Second, we see in Jesus human perfection. No other man has attained this kind of faultlessness. He towers above all the so-called great men of history. Between him and them there is a moral gap so big it seems foolish to measure anyone against him. Jesus possessed the perfection we would expect from God in a human body.

When we examine the things Jesus said and did, it quickly becomes clear that he is more than an ordinary man. No man could have said and done the things which Jesus did unless he was God. Logic cannot bring us to any other conclusion than that Jesus was, indeed, God in the flesh. The Gospel accounts of his life will never make sense if we attempt to force the narrative of his life into any other conclusion.

The only conclusion I can come to as a result of my research is that Jesus simply had to be God. Not to come to that conclusion, in my mind, is simply to commit intellectual suicide. You can say you don't WANT to believe in him. But if you try to say that he is not what he claimed to be you either have to misrepresent the facts, lie to yourself, or refuse to be rational. I see nor other possibilities.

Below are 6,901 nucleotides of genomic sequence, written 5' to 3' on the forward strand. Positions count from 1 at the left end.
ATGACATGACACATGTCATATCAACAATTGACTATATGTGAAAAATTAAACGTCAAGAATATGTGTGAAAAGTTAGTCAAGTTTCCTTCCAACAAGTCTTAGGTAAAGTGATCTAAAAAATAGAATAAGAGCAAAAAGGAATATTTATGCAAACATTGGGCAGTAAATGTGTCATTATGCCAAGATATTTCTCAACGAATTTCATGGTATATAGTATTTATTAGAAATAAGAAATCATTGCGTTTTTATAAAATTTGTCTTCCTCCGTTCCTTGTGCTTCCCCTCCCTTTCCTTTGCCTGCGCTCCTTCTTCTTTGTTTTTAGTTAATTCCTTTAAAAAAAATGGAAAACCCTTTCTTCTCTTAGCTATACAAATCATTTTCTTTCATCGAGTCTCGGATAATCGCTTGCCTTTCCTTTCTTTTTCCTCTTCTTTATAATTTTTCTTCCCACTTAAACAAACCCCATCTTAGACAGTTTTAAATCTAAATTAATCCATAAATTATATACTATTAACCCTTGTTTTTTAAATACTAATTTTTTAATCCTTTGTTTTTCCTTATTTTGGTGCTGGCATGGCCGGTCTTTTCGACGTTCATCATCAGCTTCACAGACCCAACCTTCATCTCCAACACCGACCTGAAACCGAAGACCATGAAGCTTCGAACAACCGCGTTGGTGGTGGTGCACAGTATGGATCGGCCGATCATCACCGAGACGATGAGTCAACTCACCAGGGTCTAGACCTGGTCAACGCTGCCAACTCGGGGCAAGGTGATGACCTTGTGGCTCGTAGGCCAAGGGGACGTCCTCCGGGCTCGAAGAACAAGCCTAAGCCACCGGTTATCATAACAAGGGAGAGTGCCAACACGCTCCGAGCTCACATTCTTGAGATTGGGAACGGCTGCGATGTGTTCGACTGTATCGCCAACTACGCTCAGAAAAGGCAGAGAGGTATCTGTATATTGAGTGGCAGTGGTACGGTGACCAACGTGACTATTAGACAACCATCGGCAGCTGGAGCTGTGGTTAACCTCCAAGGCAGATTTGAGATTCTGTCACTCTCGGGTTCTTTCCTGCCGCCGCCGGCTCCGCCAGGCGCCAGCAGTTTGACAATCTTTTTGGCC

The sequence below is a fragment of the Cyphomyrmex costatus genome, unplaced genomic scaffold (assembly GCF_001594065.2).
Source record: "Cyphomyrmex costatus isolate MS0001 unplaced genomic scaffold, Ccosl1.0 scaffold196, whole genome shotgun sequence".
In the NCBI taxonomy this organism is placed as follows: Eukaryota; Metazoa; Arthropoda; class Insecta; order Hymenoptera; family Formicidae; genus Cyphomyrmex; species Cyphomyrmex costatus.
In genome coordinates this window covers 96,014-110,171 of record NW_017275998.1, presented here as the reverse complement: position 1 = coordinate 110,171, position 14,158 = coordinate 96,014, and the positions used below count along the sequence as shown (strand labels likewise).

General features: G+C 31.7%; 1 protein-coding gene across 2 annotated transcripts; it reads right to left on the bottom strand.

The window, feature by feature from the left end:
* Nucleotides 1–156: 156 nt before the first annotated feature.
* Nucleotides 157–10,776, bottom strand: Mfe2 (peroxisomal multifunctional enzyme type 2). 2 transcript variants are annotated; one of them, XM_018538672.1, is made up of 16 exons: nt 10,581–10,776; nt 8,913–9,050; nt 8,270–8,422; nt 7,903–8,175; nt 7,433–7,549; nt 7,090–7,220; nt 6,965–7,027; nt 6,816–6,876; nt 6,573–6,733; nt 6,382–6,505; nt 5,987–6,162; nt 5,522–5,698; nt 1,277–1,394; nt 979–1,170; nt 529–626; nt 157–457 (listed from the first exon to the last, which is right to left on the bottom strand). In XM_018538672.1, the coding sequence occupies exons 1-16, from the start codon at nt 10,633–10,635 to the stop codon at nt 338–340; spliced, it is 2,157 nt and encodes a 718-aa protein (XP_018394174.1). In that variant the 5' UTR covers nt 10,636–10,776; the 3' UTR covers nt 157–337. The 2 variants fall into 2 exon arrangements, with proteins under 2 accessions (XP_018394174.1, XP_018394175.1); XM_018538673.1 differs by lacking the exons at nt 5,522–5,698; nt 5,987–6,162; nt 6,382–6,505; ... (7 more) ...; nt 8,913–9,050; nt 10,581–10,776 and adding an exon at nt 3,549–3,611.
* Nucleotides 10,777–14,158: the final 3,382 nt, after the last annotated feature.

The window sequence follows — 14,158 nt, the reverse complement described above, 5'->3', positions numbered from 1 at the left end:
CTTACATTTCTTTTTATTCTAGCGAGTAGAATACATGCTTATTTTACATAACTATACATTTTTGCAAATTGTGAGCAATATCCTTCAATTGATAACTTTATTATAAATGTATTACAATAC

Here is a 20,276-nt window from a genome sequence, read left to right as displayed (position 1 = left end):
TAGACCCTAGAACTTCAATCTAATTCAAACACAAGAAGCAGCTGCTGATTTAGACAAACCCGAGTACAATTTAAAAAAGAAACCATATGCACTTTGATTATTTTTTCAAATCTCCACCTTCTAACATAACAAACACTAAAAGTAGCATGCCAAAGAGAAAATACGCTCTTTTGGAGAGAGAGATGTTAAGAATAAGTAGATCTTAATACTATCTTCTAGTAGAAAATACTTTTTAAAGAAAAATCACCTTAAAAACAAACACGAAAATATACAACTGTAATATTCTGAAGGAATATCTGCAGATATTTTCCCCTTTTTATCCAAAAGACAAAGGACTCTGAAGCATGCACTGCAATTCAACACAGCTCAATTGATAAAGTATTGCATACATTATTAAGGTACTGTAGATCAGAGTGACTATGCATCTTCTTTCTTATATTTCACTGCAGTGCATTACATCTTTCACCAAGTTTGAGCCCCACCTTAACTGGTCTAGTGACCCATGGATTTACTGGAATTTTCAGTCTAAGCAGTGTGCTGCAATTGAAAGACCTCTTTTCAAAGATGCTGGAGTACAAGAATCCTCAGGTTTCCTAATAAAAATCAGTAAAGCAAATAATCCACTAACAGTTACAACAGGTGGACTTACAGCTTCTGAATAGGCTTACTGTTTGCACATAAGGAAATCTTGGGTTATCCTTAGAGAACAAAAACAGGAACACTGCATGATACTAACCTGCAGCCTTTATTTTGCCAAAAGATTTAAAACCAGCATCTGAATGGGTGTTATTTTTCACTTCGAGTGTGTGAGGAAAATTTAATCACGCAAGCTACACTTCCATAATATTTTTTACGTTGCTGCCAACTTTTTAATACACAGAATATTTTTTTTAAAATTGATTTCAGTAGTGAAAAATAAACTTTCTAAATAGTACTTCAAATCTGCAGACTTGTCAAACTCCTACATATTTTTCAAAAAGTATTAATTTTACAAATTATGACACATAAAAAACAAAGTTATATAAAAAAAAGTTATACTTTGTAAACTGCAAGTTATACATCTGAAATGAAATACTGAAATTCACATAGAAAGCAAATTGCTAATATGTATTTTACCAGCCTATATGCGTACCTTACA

So What's Your Response to Jesus?

You may never have seriously considered the life and claims of Jesus from Nazareth. Perhaps to you Jesus has been nothing more than a name. As you have examined the claims of Christ in these articles, I hope you've seen that you are now actually faced with a challenge.

Because if Jesus is God, as logic declares he must be, to ignore him becomes extremely foolish. He claimed that he alone can give salvation, and he said he would judge those in the world who do not respond to his offer of salvation.

If you intellectually accept the fact that Jesus is God—then you are admitting he's responsible for your very existence, let alone your eternal destiny. The only logical decision you can make is to actually respond to him—as God. To allow yourself to go in any other direction is to commit spiritual suicide. Don't be so stupid as to flaunt the God who holds your future in his hands by simply ignoring him.

Well now, you may be thinking, I don't have to become some kind of Christian fanatic. I'm sure it's enough that I believe Jesus is God and worship him in my own way.

But let me assure you—that's not enough. Christ made it plain that he wants a complete commitment from you. He said, "If you are not with me, you are against me." (Matthew 12:30). You see, there is no middle ground with Jesus. And he made it that way on purpose. Either we accept him—on his terms—or we discover that we have rejected him.